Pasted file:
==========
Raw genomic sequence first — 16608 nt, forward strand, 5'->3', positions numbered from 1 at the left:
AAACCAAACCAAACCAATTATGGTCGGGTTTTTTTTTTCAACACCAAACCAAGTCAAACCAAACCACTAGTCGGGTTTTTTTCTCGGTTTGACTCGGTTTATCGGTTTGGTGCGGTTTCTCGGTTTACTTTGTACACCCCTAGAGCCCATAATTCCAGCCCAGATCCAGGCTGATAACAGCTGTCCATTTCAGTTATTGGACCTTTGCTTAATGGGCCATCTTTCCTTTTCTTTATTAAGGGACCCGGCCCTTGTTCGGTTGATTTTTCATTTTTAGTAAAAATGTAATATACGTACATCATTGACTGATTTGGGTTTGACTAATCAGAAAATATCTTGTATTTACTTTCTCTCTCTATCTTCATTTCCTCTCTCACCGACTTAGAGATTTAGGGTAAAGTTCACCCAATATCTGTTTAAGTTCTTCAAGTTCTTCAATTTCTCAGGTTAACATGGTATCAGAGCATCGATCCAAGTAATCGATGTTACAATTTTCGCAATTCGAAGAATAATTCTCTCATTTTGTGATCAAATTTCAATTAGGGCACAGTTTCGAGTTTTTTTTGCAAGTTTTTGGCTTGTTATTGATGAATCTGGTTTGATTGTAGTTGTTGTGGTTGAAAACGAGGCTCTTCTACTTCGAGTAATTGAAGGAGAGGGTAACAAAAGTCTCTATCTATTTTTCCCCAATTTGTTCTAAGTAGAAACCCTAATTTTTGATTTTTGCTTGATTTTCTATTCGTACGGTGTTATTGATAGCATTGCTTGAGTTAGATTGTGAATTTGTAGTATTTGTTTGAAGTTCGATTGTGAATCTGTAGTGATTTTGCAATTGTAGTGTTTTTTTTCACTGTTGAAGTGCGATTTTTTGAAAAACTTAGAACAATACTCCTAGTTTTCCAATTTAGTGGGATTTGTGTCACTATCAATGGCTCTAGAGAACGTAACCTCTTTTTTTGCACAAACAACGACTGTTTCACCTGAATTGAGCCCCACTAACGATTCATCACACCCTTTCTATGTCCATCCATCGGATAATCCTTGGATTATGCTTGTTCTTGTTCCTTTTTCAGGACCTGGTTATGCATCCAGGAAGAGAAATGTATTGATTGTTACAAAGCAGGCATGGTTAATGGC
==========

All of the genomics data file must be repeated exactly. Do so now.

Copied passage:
Raw genomic sequence first — 16608 nt, forward strand, 5'->3', positions numbered from 1 at the left:
AAACCAAACCAAACCAATTATGGTCGGGTTTTTTTTTTCAACACCAAACCAAGTCAAACCAAACCACTAGTCGGGTTTTTTTCTCGGTTTGACTCGGTTTATCGGTTTGGTGCGGTTTCTCGGTTTACTTTGTACACCCCTAGAGCCCATAATTCCAGCCCAGATCCAGGCTGATAACAGCTGTCCATTTCAGTTATTGGACCTTTGCTTAATGGGCCATCTTTCCTTTTCTTTATTAAGGGACCCGGCCCTTGTTCGGTTGATTTTTCATTTTTAGTAAAAATGTAATATACGTACATCATTGACTGATTTGGGTTTGACTAATCAGAAAATATCTTGTATTTACTTTCTCTCTCTATCTTCATTTCCTCTCTCACCGACTTAGAGATTTAGGGTAAAGTTCACCCAATATCTGTTTAAGTTCTTCAAGTTCTTCAATTTCTCAGGTTAACATGGTATCAGAGCATCGATCCAAGTAATCGATGTTACAATTTTCGCAATTCGAAGAATAATTCTCTCATTTTGTGATCAAATTTCAATTAGGGCACAGTTTCGAGTTTTTTTTGCAAGTTTTTGGCTTGTTATTGATGAATCTGGTTTGATTGTAGTTGTTGTGGTTGAAAACGAGGCTCTTCTACTTCGAGTAATTGAAGGAGAGGGTAACAAAAGTCTCTATCTATTTTTCCCCAATTTGTTCTAAGTAGAAACCCTAATTTTTGATTTTTGCTTGATTTTCTATTCGTACGGTGTTATTGATAGCATTGCTTGAGTTAGATTGTGAATTTGTAGTATTTGTTTGAAGTTCGATTGTGAATCTGTAGTGATTTTGCAATTGTAGTGTTTTTTTTCACTGTTGAAGTGCGATTTTTTGAAAAACTTAGAACAATACTCCTAGTTTTCCAATTTAGTGGGATTTGTGTCACTATCAATGGCTCTAGAGAACGTAACCTCTTTTTTTGCACAAACAACGACTGTTTCACCTGAATTGAGCCCCACTAACGATTCATCACACCCTTTCTATGTCCATCCATCGGATAATCCTTGGATTATGCTTGTTCTTGTTCCTTTTTCAGGACCTGGTTATGCATCCAGGAAGAGAAATGTATTGATTGTTACAAAGCAGGCATGGTTAATGGC